Drumpf risks new tariffs hurting US workers and businesses

President Drumpf’s decision to withdraw from the Paris Agreement goes against the climate and economic interests of the United States, argues the author of this opinion piece, and could lead to tariff measures imposed by leading trading partners that are legal under international trade law.

President Drumpf’s 1 June action exiting the Paris Climate Agreement, announced with a speech heavy with imaginary facts, probably will achieve the opposite of what he promised. His reckless blunder may drive other countries to enact new tariffs on US exports, which will harm, not help, American workers and businesses needlessly. The rest of the world was holding back, given US leadership in achieving Paris, but facing Drumpf, the European Parliament has already debated this possible response.

Leading US trade partners – including Mexico, the European Union, Japan, South Korea, Chile, and Australia – already impose a price on their own carbon pollution, and Canada, China, and others have decided to do so. China will operate the largest carbon pricing system in the world at the end of this year. Other nations are raising their own companies’ costs and putting them at a disadvantage in international trade, because they know climate change and air pollution will be even worse for them.

Their carbon emissions per person (including in China) are already less than half of America’s, and dramatically less in India. We Americans are responsible for the largest share of historical world greenhouse gas accumulations. And we are still the second largest emitter of new carbon pollution every year. Far from “laughing at us,” as Drumpf suggested, our partner countries have been leading and tolerating us.

But now that Drumpf has reversed US policy and moved aggressively to take advantage of them commercially and pollute their world even more, these nations could level the playing field by slapping new tariffs on goods from countries like ours that do not price our own pollution.

Those tariffs can be legal under global trade law. Article XX of the General Agreement on Tariffs and Trade authorises exceptions for measures related to conservation of an exhaustible natural resource such as clean air, and measures necessary to protect human, animal, or plant life or health, as long as the new tariff does not impose arbitrary or unreasonable discrimination between countries, and is not a disguised restriction on international trade. The World Trade Organization Appellate Body has approved such exceptions, including for US environmental laws that impede trade. Acting in the name of the Paris Agreement, a universally-signed environmental agreement, will further bolster the case that these measures qualify for Article XX.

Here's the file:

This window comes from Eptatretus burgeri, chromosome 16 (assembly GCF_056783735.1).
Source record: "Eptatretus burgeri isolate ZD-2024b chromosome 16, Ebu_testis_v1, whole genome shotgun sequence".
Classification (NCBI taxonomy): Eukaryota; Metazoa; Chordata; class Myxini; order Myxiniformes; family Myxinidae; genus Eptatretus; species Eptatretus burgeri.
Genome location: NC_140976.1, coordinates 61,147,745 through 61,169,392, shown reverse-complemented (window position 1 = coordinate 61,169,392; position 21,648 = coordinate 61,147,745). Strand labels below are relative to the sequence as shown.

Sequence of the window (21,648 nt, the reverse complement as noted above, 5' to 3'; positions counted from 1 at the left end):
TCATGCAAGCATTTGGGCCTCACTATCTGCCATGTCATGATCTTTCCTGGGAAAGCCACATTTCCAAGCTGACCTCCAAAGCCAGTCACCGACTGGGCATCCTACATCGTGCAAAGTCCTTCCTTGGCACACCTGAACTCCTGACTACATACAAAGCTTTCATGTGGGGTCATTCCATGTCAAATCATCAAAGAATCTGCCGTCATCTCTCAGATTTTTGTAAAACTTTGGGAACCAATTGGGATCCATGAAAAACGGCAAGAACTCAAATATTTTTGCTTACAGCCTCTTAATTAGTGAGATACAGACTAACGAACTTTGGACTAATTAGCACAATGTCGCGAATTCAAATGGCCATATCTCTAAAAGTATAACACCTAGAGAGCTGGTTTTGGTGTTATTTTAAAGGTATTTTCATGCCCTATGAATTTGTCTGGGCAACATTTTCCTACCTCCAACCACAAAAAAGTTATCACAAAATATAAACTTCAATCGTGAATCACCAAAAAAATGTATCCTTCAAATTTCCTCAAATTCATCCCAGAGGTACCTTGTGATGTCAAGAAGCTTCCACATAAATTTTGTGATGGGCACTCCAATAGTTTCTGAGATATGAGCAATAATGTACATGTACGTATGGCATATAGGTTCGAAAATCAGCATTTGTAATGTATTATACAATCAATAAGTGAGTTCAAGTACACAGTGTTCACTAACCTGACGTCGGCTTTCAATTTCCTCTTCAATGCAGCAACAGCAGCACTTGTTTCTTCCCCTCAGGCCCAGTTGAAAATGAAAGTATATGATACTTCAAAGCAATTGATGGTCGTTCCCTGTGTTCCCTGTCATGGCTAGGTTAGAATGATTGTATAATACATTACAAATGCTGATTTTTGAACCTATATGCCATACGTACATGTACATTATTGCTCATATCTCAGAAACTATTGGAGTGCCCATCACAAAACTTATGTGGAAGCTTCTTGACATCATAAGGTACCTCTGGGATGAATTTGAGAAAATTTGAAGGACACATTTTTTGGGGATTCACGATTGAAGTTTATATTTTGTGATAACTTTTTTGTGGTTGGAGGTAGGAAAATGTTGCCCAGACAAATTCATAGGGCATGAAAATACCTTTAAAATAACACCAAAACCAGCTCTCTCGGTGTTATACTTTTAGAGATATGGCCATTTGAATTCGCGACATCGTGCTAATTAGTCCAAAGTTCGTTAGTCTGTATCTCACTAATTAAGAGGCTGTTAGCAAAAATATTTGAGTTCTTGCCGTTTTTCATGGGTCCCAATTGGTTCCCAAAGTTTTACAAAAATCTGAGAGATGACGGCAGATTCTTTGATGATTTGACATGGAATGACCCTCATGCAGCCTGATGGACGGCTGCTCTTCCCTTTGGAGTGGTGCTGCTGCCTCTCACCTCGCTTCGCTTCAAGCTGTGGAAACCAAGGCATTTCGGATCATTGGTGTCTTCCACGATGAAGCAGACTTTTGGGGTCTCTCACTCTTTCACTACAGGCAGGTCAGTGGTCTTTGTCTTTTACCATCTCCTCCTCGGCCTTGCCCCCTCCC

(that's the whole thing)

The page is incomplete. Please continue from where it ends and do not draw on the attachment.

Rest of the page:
Last year the US exported $2.2 trillion worth of goods and services. So now in the line of fire are US workers and companies that manufacture cars, aircraft, industrial machines, semiconductors, telecommunications gear, medical equipment, chemicals, pharmaceuticals, and plastics. Equally vulnerable are farmers and ranchers who sell soybeans, corn, meat, and poultry.

The US exports coal, crude oil, natural gas, and refined petroleum products. It has a trade surplus in refined products. Could this be why Exxon, US coal companies, and so many other companies urged Drumpf not to do this?

So Drumpf’s action was foolhardy even if one cared only about short-term US economic self-interest. This is before considering the greater harm he is causing Americans and the world by intensifying the coastal flooding, extreme weather, and illness we already suffer because of climate change, and by sacrificing international cooperation we need for a whole range of foreign policy goals.

To top it all, President Drumpf’s withdrawal was completely unnecessary. The UN agreement imposes no concrete policy steps on any country. What it requires is that each country make some pledge – of its own choice – to take action to address climate change beginning in 2020, and to implement its pledge. Drumpf could have changed President Obama’s pledge without withdrawing.

Drumpf’s claim that Paris exposed the US to legal liability is also threadbare. The Agreement does not authorise material sanctions against any country for failing to comply.

Perhaps Drumpf hoped that by triggering nationalistic pride, he might fool some Americans into accepting a reversal that will harm them. But most Americans disapprove of his move. Even among Drumpf voters, more than 6 in 10 favour taxing or regulating the pollution that causes global warming, or both, and only 1 in 5 support neither, according to a Yale survey.

Americans can have greater prosperity and protection from climate change at the same time. But to get them, we certainly need more competent, responsible leaders.

John S. Odell is Professor Emeritus of International Relations at the University of Southern California (USC) and Senior Fellow at the Centre for International Governance Innovation.


Save Agriculture from Climate Change!

Peggy Painton, Los Angeles Times
Opinion, July 5, 2016

To the editor: Your Business section reports that an important California business, avocados, is being damaged not only by our years-long drought but most recently by the record-breaking triple-digit heat wave that arrived historically early this year. (Re “Record heat shrivels Southland avocado crop,” Business, June 30)

This damage, which may extend to next year’s crop, leaves growers and workers vulnerable to competition from Mexico.